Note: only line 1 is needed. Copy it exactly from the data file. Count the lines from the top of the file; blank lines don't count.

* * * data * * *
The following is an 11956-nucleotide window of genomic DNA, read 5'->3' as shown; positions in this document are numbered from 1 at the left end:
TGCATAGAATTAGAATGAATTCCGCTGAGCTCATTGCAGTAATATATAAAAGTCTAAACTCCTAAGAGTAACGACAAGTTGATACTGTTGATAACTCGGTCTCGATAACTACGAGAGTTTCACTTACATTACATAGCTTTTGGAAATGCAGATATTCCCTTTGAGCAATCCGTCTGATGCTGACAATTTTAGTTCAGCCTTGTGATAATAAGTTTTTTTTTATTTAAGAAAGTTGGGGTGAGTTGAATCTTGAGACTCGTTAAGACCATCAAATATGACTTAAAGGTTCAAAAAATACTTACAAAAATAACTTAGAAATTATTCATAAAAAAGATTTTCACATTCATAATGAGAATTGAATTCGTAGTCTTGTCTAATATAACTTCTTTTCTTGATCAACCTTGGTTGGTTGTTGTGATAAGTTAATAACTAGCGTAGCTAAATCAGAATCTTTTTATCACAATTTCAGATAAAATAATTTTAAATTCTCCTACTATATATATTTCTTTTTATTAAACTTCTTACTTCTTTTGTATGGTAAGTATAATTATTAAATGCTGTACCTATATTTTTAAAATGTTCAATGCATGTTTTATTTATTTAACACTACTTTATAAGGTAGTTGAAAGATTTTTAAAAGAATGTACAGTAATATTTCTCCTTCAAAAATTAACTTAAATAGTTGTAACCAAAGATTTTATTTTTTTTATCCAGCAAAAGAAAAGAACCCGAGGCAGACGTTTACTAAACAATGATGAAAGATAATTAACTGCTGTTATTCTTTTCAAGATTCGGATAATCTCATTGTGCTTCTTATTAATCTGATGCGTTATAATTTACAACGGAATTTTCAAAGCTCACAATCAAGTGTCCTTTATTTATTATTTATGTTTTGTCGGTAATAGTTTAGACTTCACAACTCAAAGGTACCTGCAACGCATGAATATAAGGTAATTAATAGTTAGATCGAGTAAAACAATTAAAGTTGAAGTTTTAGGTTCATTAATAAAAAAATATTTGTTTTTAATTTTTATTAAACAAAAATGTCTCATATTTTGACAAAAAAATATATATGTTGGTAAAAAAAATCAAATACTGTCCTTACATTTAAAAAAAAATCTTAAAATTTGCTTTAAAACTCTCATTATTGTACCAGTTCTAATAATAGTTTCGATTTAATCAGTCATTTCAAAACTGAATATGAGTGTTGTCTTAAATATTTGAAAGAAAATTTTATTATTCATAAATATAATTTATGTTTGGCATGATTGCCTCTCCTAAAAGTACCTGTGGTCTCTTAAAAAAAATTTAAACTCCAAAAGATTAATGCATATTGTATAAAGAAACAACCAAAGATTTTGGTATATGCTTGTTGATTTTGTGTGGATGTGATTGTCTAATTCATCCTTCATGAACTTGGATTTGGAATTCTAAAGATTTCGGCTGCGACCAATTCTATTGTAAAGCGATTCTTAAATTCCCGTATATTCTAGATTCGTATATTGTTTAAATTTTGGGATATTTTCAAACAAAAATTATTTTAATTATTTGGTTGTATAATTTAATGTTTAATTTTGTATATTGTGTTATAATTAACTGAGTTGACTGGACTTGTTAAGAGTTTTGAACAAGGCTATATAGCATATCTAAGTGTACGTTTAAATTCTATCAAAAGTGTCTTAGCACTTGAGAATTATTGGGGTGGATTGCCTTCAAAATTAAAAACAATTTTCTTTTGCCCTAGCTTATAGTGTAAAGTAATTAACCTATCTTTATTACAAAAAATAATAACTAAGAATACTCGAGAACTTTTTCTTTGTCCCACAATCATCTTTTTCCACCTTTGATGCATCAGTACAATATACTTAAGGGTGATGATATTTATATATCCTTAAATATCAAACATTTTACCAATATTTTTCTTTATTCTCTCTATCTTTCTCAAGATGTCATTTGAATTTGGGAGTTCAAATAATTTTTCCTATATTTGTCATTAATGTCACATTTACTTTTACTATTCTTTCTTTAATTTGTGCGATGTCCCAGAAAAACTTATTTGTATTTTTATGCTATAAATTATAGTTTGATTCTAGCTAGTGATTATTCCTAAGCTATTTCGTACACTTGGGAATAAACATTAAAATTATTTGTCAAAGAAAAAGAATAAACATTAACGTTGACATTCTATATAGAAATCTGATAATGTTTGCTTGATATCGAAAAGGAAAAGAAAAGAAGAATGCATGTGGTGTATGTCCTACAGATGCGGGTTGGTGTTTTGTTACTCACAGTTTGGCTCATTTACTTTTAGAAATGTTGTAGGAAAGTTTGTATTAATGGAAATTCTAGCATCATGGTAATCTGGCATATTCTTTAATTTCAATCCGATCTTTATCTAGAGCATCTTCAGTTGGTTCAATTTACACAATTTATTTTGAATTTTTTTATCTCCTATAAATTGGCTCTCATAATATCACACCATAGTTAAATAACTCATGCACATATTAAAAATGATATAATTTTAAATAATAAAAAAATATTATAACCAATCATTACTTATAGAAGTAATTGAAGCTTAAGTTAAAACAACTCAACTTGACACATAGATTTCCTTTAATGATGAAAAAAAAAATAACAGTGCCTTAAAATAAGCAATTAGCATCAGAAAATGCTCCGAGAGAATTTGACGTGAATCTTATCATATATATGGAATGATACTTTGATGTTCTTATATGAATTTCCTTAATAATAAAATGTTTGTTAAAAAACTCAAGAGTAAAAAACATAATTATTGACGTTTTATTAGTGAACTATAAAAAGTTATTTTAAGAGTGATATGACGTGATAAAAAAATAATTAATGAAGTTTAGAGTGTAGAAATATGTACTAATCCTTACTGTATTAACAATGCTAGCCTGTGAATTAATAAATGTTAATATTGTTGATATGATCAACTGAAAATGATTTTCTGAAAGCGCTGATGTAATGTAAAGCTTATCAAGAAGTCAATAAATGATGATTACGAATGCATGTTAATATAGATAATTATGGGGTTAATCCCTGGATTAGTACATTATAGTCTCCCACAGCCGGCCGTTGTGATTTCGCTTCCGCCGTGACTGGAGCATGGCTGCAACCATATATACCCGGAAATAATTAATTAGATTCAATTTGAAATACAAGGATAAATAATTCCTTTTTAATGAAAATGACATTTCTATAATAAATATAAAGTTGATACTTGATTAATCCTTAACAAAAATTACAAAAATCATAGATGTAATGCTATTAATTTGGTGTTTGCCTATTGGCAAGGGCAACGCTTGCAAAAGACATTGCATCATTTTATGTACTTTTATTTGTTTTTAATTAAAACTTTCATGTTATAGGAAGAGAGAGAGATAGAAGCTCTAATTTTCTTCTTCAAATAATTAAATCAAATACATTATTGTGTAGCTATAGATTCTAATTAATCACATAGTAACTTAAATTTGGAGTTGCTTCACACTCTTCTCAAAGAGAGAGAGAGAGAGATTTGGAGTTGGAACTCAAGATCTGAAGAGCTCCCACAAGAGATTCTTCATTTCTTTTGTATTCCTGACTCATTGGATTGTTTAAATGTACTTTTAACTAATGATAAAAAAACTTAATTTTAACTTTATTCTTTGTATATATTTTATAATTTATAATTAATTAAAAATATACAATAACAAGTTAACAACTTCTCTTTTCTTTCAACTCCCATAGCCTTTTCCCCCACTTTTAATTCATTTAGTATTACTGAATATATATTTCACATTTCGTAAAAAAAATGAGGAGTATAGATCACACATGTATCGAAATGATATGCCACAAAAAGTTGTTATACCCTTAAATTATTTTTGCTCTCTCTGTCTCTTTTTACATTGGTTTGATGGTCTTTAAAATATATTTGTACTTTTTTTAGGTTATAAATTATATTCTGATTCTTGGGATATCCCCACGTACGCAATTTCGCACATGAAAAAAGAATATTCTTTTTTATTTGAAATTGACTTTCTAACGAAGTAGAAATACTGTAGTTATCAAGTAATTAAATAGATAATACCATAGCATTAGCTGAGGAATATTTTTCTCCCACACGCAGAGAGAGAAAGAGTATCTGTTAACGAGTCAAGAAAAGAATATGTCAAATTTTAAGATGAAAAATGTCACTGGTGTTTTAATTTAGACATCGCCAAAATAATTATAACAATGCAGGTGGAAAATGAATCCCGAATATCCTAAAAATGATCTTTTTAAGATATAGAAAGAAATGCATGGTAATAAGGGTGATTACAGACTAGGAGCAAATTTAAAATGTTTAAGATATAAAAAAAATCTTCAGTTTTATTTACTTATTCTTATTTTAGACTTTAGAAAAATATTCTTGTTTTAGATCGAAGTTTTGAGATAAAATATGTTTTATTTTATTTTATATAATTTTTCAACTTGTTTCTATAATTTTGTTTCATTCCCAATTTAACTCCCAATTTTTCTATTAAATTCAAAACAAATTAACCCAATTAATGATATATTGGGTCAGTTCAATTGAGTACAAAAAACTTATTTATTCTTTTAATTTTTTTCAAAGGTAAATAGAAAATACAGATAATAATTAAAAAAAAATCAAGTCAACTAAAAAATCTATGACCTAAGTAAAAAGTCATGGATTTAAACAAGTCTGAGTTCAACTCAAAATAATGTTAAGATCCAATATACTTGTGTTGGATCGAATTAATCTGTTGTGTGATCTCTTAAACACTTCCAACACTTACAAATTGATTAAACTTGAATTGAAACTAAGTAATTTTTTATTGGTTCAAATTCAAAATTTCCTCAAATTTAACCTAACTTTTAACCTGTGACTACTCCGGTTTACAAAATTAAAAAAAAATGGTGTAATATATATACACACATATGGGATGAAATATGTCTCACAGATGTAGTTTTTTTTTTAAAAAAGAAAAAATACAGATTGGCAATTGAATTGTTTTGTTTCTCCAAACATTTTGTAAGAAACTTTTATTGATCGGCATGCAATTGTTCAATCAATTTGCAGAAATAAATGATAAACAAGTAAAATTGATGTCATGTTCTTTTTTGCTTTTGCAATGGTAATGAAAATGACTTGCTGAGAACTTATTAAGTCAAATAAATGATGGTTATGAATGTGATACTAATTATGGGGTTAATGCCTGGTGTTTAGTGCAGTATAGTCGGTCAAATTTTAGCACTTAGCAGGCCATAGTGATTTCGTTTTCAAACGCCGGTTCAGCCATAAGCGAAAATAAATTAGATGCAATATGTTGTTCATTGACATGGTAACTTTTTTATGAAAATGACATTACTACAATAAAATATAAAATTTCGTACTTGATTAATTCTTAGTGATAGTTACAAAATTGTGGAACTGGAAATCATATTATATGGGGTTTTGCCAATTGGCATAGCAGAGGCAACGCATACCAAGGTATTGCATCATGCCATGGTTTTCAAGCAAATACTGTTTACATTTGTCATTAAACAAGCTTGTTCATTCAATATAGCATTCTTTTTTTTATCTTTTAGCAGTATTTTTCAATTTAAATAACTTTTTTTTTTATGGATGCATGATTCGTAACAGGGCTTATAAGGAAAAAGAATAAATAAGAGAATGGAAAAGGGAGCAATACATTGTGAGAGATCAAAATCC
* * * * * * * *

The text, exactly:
The following is an 11956-nucleotide window of genomic DNA, read 5'->3' as shown; positions in this document are numbered from 1 at the left end: